So, I know the knee-jerk response to this post will be "hey, don't be so cynical, you haven't even got your result back yet", but I'm aware of this fact. I still think I'm absolutely hosed for AS. I'm midway through my exams, and none of them have even went decently. I do maths, physics, further maths and history (pleasure inducing combo, I know), and all four exams so far have been absolutely disastrous. My confidence is at rock bottom, I've just come home from a horrifying physics exam which caused me to cry in the exam room and I have three back to back exams tomorrow. The reality is, I'm not going to do well.
I have severe clinical depression and anxiety, which has made living unbearable for the past several years. My GCSEs were literally a breeze (10 A*s and 2 As), due to the fact that I could do well with little revision. Now? I'd be lucky to get 4 Cs with the way my exams have been going. This brings me to my next point- resits. I may just redo the entirety of year 12, because I feel like that is genuinely a good option academically. It gives me the space to improve my mental health as opposed to forcing myself into year 13 and literally killing myself due to academic failures.
Only issue is; does this impact university applications? If I mention that I have medical conditions, will it make the uni less harsh on the fact that I had to repeat Year 12? Just curious. I know socially, it will make me feel like trash. That's a given. I feel useless already, given that horrible people I've known in the past and who've hurt me are going into Oxford/Cambridge, and I have failures of AS exams to pitch up for them. Feel like a failure already, god.
Resits (due to mental health issues) and their possible effect on university offers? watch
- Thread Starter
- 24-05-2016 14:39
- 24-05-2016 15:00
Most unis don't really give a s*** if you've repeated the year or not. However, if you do get Cs, I advise you to continue onto year 13 and try getting to uni ASAP as it will be a more free and calm environment with less pressure which would obviously help with your issue..
- 24-05-2016 16:34
I did much the same, but had a worse outcome. 10 A*'s 3 A's at GCSE, under performed at A Level with little revision but still managed to get an A* and two B's. I scraped in to Durham University on an equivalent grade but had no work ethic and struggled with anxiety. I managed to get through my first two years with late in the year cramming, missing a lot of lectures in the process and dropping down from a Masters to a Bachelors. I then had three attempts at my 3rd year, failing each one and eventually being required to leave the University.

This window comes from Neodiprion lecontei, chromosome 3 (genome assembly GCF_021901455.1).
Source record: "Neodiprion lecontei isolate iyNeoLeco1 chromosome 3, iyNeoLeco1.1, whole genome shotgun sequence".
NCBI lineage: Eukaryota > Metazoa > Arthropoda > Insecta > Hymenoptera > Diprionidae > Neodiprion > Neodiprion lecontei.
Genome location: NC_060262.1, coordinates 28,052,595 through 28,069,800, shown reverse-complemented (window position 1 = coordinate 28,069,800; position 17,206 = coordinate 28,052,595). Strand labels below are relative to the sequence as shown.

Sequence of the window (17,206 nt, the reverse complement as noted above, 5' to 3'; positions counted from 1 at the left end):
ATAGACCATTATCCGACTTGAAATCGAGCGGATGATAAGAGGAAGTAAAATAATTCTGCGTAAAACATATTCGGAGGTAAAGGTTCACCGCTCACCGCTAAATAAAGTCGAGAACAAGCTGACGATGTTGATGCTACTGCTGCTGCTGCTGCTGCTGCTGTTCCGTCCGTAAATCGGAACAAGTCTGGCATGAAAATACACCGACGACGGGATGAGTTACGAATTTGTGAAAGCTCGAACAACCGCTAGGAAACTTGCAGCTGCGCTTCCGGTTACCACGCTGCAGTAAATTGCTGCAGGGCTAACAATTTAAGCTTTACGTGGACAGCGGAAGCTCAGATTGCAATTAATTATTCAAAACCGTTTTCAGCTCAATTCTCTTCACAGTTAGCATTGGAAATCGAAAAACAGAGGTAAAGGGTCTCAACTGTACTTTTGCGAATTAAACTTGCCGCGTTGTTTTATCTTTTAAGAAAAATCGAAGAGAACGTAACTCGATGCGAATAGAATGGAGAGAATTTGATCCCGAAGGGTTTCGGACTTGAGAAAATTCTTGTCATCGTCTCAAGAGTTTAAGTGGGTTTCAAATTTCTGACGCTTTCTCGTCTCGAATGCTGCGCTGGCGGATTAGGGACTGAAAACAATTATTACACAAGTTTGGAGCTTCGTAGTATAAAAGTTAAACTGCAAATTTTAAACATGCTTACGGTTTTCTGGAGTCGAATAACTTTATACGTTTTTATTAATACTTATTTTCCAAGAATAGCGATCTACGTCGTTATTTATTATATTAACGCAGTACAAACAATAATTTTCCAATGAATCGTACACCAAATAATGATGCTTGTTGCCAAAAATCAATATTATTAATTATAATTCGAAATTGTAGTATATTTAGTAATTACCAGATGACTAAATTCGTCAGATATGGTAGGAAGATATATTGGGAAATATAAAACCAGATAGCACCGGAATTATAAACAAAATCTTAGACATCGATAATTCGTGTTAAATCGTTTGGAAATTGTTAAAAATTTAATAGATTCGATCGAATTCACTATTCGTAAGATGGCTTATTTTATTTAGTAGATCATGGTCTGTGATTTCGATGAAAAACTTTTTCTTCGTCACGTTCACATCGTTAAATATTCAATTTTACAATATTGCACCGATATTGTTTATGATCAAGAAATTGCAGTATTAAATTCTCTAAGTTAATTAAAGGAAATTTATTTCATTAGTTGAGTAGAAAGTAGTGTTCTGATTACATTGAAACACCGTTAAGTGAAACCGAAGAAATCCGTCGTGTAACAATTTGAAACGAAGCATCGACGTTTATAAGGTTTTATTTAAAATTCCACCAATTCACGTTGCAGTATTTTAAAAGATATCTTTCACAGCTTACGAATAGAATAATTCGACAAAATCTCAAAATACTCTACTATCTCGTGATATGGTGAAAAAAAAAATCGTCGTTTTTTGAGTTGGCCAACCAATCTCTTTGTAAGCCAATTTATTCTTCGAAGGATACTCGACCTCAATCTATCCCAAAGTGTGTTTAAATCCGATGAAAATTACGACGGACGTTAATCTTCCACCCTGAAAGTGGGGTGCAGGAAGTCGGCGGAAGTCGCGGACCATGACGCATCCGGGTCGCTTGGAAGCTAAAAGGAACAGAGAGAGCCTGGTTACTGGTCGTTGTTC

I cannot tell you how much I wish I had my time again to sort my issues out. If you have the option, take the time out now, get some cognitive behavioral therapy and sort yourself out, then reattempt AS level with a fresh mindset and work ethic. If you don't learn to work independently in sixth form you will be lacking the skills you need at a good University and suffer as a consequence as I have done.
Please do not worry about having depression or anxiety. I saw it is a weakness but it is a chemical imbalance in your brain. There is a stigma attached because we associate the word with being sad, but it has a totally different meaning. It does not make you any less respectable as a person, in fact, if you overcome this obstacle it makes you more respectable!
- 24-05-2016 16:48
I went to sixth form with a lot of people who did three years for various reasons and none of them had trouble getting into university. I don't even think you'd need to bring up your mental health, unless of course you wanted to or you felt it was necessary. Sometimes people have bad years and things just don't go to plan. Do not beat yourself up about it, you are not useless.
My advice would be to speak to a tutor who may be able to advise you on re-sitting. If you feel your exams have gone that badly, I do think it would be better to start the year over than trying to drag yourself through A2 whilst also doing AS resits. I'd also have a think about whether the subjects you are doing are what you enjoy and what you want to be doing. If you're re-sitting the year, that could be the perfect opportunity to switch up your subjects and try something new.
When I went to college, I kept with familiar subjects that I was good at. I took maths, biology, chemistry and sociology. I only enjoyed sociology and was able to swap maths for law. I dropped chemistry after the first year, but I still had to get through biology and given the choice again, I would steer very clear of science and maths because I just didn't enjoy it. Make sure you're happy in your chosen subjects.
I also really think it's worth speaking to someone about your mental health. I'm sure you've already sought help, but it never hurts to go back to your gp and just say you've been having a tough time and you need a bit of extra help. Maybe even see if your college has any kind of support that could benefit you. Don't worry about these exams (as a severe anxiety sufferer too, I know that's far easier said than done). By the sounds of things, you need to spend a bit of time on you. Learn to love yourself and realise that just because this year went badly, doesn't mean you can't pick yourself up and move on from it.
I didn't have the greatest college experience, but life gets betterLast edited by Hann95; 24-05-2016 at 16:51.